In the early 70s, busloads of flower children trekked cross- country from Haight-Ashbury to the sticks. With no agricultural experience, they brought nothing but grit and determination to make a go of farming. And the goal of building a utopian refuge of peace and love. True to their communal philosophy, they signed a Vow of Poverty giving up everything they owned for the common good. But instead of being soured by hard work and setbacks, they made a success of it. Just not the kind they even remotely expected.
Arm yourself during the virus crisis with a soothing agent to fight fear and frustration. You'll find it on the Unleashing Kindness Facebook group. Launched long before the virus hit by retirees Rich McGuinness and Pat Fiorello, it's a resource and reminder that treating each other with compassion and respect is not only a good habit, it’s free. Rich and Pat join us on this episode to reveal the effect their kindness crusade is having on readers worldwide, and what it’s done for their own lives.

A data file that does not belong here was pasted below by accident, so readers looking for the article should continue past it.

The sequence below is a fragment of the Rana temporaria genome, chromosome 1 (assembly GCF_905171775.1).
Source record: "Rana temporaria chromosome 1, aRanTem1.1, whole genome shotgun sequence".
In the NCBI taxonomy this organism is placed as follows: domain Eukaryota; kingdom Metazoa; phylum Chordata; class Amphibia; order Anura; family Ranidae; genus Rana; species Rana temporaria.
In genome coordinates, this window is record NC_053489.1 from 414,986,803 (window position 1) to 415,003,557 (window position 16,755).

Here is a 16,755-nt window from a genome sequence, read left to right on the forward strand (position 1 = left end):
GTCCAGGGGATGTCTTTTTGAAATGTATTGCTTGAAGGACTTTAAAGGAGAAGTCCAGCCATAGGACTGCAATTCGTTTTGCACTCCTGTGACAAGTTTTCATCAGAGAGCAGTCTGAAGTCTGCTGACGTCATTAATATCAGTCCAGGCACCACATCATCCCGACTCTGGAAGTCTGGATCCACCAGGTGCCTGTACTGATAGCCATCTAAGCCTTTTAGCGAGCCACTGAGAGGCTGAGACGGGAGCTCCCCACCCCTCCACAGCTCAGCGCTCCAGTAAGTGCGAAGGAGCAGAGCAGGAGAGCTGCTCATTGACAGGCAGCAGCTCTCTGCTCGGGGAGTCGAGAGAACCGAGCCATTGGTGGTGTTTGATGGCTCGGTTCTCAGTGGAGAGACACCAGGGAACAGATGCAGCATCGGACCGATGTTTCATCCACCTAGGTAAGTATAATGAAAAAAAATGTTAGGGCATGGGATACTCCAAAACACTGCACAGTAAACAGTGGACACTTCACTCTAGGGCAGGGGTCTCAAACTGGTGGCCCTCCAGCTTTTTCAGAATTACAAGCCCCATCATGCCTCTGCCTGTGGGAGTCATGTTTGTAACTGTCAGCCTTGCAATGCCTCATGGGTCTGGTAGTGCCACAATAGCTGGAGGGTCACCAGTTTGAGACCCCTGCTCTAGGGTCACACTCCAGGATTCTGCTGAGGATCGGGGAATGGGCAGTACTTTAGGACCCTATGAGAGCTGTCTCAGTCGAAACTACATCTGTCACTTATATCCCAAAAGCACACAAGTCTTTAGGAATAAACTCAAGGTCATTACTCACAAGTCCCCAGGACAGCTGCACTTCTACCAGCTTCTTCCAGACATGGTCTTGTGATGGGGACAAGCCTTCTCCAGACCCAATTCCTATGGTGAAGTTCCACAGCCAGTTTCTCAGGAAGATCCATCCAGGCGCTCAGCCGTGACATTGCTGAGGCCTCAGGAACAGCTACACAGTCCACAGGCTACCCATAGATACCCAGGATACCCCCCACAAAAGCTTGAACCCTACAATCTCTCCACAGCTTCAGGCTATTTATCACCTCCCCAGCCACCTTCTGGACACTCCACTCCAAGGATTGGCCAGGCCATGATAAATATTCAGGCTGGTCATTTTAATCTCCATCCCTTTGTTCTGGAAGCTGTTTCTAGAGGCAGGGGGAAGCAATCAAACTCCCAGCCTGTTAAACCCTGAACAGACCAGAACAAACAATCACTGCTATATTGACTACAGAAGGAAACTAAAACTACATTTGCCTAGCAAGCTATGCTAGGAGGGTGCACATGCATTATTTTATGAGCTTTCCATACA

This story starts and ends in Woodstock. A daughter digs into the past to learn about the Mother she barely knew. She discovers a woman named Didi from a wealthy family, who rejected an upscale lifestyle to became a hippie during the 1969 music festival in rural New York. Instead of a trophy husband, two kids and house in the suburbs, the impulsive Didi went on to live a gypsy existence. As they would say in the 60s, relationships were not her bag. Writer Arden Thira takes you on a sentimental search to know a flower child who, far from being Mother Of The Year, leaves bittersweet memories.